SEOUL (The Korea Herald/ANN) — North Korea on Tuesday demolished the inter-Korean liaison office in Kaesong, stepping up its actions against the South.
According to Seoul’s Ministry of Unification, the North demolished the office at 2:49 p.m.
The North had been ratcheting up its rhetoric against the South in a series of statements from top officials including Kim Yo-jong, sister of North Korean leader Kim Jong-un.
The action came hours after the North Korean military warned of plans to refortify disarmed areas along the inter-Korean border, continuing to raise tensions on the peninsula.
In a statement released through North Korean state media, the General Staff Department of the Korean People’s Army revealed that plans were under review concerning the refortification of areas along the border and the resumption of the North’s propaganda campaign.
“We have received opinions on action plans for fortifying the front lines in areas disarmed under the North-South agreement and strengthening military vigilance against the South from the United Front Department and departments concerning relations against the enemy,” the statement said.
Since last week the North has reverted to referring to South Korea as its “enemy,” following orders from top officials including Kim Yo-jong to treat inter-Korean activities as “projects against the enemy.”
Although the statement did not specify the disarmed areas, it has been speculated that areas in and around the Kaesong industrial park and Kumgangsan are likely candidates.
The border city of Kaesong had a heavy military presence until work began on the industrial park in 2003, as the area was considered to have high strategic value for a cross-border invasion. The area around Kumgangsan also had a heavy military presence before the resort was built for cross-border tourism. Reactivation of the Kaesong industrial park and of tourism at Kumgangsan are said to have been high on the North’s list of priorities in talks with Seoul and Washington.
The industrial complex has been closed since 2016 following nuclear weapons tests by the North, and tours to Kumgangsan halted in 2008 after a South Korean tourist was shot dead by a North Korean solider.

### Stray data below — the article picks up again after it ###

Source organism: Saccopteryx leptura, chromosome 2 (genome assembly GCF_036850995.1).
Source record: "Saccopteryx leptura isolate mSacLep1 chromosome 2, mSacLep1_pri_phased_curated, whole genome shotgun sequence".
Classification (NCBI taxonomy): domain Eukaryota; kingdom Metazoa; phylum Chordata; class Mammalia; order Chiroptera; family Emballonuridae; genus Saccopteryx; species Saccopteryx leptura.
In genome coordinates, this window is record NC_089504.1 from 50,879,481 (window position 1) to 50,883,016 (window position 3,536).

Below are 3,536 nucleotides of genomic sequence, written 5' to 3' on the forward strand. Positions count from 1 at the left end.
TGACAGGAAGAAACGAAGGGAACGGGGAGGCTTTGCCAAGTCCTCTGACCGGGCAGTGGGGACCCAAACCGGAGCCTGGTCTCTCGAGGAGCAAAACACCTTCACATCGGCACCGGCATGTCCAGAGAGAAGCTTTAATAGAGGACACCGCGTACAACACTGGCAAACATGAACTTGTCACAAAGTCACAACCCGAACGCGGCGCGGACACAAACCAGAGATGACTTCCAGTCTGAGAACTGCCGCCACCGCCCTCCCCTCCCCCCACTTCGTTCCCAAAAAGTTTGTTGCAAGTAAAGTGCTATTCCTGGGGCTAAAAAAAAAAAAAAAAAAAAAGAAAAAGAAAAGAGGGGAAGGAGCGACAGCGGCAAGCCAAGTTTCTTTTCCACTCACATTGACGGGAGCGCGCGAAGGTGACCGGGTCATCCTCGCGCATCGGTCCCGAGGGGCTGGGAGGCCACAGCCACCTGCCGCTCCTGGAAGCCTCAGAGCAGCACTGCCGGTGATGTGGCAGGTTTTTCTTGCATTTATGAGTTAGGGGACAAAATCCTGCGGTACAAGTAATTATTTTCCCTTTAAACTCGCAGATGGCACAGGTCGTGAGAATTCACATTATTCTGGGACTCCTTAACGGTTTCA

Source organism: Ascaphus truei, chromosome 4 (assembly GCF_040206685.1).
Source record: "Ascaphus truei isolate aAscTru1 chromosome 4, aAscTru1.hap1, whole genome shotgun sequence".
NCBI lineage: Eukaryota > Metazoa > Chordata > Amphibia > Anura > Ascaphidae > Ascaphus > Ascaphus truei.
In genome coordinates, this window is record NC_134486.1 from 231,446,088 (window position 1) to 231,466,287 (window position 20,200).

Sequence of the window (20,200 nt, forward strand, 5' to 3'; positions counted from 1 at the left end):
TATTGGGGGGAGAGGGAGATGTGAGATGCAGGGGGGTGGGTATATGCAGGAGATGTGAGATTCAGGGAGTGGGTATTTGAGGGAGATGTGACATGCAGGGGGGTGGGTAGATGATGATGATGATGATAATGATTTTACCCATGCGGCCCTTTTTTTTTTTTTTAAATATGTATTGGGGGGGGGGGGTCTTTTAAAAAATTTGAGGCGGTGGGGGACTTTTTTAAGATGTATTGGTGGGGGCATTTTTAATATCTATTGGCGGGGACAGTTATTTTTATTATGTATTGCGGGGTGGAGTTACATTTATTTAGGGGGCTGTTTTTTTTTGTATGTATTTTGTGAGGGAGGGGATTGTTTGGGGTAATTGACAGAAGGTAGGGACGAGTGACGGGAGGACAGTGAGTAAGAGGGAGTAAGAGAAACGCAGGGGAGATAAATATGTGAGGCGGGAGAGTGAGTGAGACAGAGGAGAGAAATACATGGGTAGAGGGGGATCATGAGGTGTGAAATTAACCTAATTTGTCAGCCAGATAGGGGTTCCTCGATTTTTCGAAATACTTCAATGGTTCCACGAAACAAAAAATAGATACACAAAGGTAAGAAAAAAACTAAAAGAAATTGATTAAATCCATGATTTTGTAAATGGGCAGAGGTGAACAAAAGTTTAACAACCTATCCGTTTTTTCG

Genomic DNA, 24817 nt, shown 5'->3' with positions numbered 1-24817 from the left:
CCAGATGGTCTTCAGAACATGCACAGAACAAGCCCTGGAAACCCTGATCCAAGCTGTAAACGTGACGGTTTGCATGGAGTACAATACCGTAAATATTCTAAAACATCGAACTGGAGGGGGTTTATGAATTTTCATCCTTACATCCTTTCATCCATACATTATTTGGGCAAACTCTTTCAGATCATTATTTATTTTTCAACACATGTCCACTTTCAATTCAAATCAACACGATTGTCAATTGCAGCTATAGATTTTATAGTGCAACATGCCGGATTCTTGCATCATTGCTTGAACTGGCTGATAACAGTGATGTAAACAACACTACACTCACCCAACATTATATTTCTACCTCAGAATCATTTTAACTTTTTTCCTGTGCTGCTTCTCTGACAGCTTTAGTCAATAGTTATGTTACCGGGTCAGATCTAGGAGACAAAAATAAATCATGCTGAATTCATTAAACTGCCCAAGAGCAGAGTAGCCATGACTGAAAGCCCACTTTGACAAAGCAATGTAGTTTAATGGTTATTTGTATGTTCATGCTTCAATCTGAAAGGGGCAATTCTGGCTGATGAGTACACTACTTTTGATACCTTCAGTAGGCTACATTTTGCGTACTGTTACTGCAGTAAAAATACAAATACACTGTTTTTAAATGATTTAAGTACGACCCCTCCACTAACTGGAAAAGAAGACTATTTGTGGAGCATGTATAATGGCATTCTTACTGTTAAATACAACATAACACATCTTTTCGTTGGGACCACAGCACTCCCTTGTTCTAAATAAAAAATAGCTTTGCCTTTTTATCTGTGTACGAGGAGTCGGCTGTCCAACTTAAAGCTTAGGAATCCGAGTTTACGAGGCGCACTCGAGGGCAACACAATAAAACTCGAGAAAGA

The statement from the North’s military also hinted that it would resume its practice of sending propaganda leaflets across the border.
“Opinion for actively cooperating with the large-scale leaflet distribution effort expected from all levels of the people, by opening up many areas along the land front and southwest sea and setting up safety measures, was received,” the statement said, adding that related plans would be submitted to the Central Military Commission of the Workers’ Party of Korea.
“Our military will quickly and thoroughly execute any decisions made by the party and the government.”
South Korea’s Ministry of Unification responded to Tuesday’s development by repeating Seoul’s position that both sides must abide by inter-Korean agreements.
“The South and the North both need to make efforts to adhere to inter-Korean agreements,” a Unification Ministry official said.
On the matter of the North possibly sending propaganda leaflets, the official said doing so would be a violation of the Panmunjom Declaration, but added that the North had yet to take action. The Panmunjom Declaration was issued April 27, 2018, the day of President Moon Jae-in’s first meeting with North Korean leader Kim Jong-un.
Seoul’s Ministry of National Defense took a similarly generic stance, saying only that the military was closely monitoring the North’s armed forces in cooperation with the US, and that the South Korean military was ready to respond to any development.